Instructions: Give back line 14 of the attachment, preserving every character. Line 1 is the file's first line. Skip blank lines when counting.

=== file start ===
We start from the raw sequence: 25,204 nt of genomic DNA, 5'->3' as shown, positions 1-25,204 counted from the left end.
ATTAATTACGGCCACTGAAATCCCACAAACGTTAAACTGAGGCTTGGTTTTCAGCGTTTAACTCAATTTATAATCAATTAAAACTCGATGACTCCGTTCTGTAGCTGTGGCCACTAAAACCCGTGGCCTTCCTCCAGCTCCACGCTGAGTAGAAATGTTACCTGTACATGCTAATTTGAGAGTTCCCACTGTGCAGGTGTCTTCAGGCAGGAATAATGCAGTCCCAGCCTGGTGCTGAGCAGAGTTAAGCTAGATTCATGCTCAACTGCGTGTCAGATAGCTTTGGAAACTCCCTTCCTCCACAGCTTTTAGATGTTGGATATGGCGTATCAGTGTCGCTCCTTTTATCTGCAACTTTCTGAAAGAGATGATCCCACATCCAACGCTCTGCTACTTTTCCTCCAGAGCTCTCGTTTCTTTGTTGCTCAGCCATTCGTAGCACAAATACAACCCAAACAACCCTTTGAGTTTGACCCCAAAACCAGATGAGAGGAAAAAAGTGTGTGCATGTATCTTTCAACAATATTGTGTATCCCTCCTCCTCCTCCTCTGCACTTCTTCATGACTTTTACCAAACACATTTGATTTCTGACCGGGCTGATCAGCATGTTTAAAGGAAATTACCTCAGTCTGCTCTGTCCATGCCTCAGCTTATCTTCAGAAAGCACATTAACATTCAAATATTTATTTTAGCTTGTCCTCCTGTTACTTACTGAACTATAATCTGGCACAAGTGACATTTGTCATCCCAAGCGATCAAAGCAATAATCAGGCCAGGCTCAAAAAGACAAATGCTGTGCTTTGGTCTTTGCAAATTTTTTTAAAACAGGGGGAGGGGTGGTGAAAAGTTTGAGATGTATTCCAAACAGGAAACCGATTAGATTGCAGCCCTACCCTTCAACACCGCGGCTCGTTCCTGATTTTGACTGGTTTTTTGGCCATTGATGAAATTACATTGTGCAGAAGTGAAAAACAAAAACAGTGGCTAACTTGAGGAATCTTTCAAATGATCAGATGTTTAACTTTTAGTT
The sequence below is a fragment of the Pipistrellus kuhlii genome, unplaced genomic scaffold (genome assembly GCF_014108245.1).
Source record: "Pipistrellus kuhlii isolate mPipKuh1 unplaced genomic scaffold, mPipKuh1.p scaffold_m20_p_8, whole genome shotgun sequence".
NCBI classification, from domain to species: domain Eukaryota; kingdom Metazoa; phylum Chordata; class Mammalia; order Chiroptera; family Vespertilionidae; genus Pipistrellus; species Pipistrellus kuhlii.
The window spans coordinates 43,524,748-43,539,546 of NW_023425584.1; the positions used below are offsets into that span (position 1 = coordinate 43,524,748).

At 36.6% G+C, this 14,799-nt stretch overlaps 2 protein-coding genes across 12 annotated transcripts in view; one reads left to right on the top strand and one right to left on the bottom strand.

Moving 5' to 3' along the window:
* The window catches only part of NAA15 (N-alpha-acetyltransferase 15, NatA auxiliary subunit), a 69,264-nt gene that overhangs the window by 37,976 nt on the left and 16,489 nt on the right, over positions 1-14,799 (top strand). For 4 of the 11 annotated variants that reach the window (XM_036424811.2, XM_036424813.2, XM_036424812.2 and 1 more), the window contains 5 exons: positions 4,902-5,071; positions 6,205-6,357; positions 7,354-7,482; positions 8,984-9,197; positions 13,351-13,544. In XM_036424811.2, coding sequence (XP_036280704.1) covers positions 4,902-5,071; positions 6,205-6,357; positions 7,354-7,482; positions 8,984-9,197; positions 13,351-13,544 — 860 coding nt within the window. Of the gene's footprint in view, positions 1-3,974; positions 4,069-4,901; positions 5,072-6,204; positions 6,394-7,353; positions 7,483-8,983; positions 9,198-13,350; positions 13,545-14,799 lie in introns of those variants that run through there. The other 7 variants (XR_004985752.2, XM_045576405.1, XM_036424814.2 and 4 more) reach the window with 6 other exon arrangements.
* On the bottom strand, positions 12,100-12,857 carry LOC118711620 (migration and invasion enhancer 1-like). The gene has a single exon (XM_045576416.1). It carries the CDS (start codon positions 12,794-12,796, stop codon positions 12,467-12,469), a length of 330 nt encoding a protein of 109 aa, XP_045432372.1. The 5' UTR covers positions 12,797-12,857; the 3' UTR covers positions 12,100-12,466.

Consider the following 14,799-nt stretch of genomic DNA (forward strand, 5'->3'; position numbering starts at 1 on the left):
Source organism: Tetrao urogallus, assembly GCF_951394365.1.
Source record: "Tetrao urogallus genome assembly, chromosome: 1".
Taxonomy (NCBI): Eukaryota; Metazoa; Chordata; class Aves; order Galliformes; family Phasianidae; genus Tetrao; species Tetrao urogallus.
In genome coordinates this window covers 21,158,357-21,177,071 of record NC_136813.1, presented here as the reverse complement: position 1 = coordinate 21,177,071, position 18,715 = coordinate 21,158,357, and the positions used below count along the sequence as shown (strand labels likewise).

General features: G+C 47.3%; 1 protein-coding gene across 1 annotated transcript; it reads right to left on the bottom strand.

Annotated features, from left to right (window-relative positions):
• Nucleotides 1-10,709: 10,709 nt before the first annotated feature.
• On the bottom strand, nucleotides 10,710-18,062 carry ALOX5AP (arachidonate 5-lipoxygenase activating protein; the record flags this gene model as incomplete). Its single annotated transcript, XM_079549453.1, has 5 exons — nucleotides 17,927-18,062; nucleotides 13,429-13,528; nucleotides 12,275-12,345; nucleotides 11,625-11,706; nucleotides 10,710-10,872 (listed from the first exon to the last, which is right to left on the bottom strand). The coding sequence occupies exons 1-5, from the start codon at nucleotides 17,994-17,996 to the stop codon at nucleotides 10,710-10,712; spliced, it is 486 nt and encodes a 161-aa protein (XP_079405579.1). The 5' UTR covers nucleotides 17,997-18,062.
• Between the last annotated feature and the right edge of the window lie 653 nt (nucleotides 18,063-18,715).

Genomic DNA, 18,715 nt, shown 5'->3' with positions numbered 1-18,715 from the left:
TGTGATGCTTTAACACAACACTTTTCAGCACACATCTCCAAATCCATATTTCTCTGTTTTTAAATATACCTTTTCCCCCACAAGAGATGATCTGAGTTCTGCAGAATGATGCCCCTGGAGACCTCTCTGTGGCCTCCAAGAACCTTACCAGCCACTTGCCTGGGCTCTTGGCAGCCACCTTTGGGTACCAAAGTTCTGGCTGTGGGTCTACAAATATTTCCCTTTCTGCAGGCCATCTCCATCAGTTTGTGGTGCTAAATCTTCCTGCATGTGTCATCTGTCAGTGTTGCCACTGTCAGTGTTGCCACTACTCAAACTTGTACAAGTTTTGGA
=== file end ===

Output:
Taxonomy (NCBI): Eukaryota; Metazoa; Chordata; class Aves; order Galliformes; family Phasianidae; genus Tetrao; species Tetrao urogallus.